“a portrait of absence and presence, a story, a tale, told in patchwork
fashion . . .” This exactly says what Who’s Your Daddy is, though it
doesn’t say all it takes to do justice to the mythic paradox an absent
parent guarantees a child, young or grown, or what it takes to live with
and undergo such birthright. There’s not only a father’s absence and
presence, there’s a mother who says “you raise your daughters, and love
your sons,” there are stepfathers, uncles, aunts, cousins, a grandmother,
brothers, lovers, all of whom leave their marks and give and take love.
Surrounding the whole book hovers the questions do I forgive him, and is
forgiveness possible? This beautifully, honestly conceived genius of a book
shook me to the core.” —Dara Wier

Goodreads | Pre-order

****

About the Author

Arisa White
Photo credit: Nye’ Lyn Tho

Arisa White is a Cave Canem fellow and an assistant professor of creative writing at Colby College. She is the author of four books, including the poetry collection You’re the Most Beautiful Thing That Happened, and coauthor of Biddy Mason Speaks Up, winner of the Maine Literary Book Award for Young People’s Literature and the Nautilus Book Award Gold Medal for Middle-Grade Nonfiction. She serves on the board of directors for Foglifter and Nomadic Press. Find her at arisawhite.com.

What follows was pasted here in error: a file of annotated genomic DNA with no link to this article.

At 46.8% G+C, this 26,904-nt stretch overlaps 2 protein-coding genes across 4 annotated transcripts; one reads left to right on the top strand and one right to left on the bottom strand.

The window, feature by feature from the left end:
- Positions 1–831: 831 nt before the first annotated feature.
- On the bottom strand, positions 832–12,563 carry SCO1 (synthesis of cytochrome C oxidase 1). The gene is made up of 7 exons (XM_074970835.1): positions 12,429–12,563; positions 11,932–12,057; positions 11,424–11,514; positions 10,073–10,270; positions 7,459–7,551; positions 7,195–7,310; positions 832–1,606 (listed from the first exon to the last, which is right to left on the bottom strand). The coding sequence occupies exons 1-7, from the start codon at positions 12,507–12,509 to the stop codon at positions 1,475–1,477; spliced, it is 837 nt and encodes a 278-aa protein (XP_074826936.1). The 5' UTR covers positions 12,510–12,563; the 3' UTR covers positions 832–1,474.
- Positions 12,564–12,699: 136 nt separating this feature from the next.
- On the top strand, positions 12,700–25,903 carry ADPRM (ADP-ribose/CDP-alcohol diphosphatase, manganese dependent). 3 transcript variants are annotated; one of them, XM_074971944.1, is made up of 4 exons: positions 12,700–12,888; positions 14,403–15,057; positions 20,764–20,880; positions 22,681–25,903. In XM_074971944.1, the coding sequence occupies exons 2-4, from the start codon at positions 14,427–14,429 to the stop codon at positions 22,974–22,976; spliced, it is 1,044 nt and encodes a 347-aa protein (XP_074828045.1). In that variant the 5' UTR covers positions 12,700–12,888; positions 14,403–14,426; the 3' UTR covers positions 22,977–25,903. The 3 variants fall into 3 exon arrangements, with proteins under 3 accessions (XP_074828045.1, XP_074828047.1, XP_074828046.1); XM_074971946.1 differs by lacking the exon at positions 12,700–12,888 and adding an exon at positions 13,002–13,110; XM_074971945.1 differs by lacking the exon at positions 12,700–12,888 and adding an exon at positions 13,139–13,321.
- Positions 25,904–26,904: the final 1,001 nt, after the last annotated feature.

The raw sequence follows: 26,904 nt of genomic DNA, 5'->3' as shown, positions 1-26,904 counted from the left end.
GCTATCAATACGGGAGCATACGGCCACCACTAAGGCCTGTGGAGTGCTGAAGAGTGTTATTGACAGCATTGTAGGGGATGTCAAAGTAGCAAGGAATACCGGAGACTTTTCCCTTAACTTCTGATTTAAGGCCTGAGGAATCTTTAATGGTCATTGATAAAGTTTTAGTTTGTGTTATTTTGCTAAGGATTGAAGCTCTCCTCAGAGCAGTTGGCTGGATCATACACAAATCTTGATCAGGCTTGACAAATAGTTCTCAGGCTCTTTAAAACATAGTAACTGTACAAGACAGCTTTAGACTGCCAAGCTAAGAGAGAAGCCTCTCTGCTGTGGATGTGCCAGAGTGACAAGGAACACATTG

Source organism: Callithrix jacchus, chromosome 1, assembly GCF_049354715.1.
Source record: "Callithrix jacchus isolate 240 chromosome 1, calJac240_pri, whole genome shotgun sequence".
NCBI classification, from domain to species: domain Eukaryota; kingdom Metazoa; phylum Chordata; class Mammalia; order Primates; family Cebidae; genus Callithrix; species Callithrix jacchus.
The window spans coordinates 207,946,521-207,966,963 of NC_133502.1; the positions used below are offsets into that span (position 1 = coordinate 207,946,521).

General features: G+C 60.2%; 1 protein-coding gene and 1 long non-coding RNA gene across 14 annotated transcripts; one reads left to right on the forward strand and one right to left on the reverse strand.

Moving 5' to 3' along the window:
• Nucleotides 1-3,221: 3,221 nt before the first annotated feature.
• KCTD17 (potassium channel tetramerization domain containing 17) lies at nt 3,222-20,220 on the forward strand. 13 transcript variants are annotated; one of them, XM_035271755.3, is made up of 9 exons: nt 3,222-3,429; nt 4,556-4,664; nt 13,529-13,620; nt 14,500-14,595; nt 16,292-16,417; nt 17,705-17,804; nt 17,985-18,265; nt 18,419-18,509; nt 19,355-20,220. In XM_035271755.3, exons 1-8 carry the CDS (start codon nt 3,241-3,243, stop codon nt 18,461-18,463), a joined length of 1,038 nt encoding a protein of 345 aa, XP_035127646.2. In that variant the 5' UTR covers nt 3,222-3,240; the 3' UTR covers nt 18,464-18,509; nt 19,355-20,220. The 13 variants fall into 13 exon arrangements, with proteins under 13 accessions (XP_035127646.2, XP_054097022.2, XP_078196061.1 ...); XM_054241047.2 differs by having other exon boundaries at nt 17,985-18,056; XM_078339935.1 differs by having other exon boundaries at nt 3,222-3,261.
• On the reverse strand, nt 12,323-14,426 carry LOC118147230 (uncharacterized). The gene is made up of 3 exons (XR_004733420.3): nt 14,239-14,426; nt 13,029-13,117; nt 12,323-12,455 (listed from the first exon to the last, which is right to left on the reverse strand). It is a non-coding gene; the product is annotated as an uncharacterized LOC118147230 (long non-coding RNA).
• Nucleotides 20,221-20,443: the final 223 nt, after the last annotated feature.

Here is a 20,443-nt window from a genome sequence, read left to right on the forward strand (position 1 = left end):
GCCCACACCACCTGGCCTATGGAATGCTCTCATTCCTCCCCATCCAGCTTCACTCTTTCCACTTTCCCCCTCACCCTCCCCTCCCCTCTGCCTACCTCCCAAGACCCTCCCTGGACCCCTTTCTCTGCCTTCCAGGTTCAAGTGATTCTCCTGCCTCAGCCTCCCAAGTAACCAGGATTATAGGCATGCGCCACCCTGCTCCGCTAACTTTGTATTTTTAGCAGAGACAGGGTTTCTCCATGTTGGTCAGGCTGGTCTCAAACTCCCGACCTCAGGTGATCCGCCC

****

For more about the book, and to follow the blog tour, click the button above.

Read Full Post »

I’m delighted to welcome Rojé Augustin to Diary of an Eccentric today as part of the blog tour for her poetry collection Out of No Way, which has received rave reviews. She is here to share a guest post, but before I have Rojé take over, here’s a little about the book:

Author, producer and emerging poet Rojé Augustin has written a groundbreaking debut collection of dramatic poems about hair care entrepreneur Madam C.J. Walker and her daughter A’Lelia Walker. Out of No Way: Madam C.J. Walker & A’Lelia Walker, A Poetic Dramatracks Walker’s phenomenal rise from penniless orphan to America’s first self-made female millionaire in dramatic verse.

Born Sarah Breedlove to former Louisiana slaves in 1867, Madam C.J. Walker was orphaned at seven, married at 14, became a mother at 17, and was widowed at 20. After the death of her first husband, Sarah moved to St. Louis with her daughter where she earned $1.50 a day as a washerwoman. When her hair starting falling out she developed a remedy and sold her formula across the country. In the process she became the wealthiest Negro woman in America. Rojé’s highly original and accomplished poetry is written through the lens of the mother/daughter relationship via different poetic forms — from lyric poems to haikus, blackout poetry to narrative (one poem takes its inspiration from Edgar Allan Poe’s ‘The Raven’) — with each chapter addressing issues relevant to their lives at the time.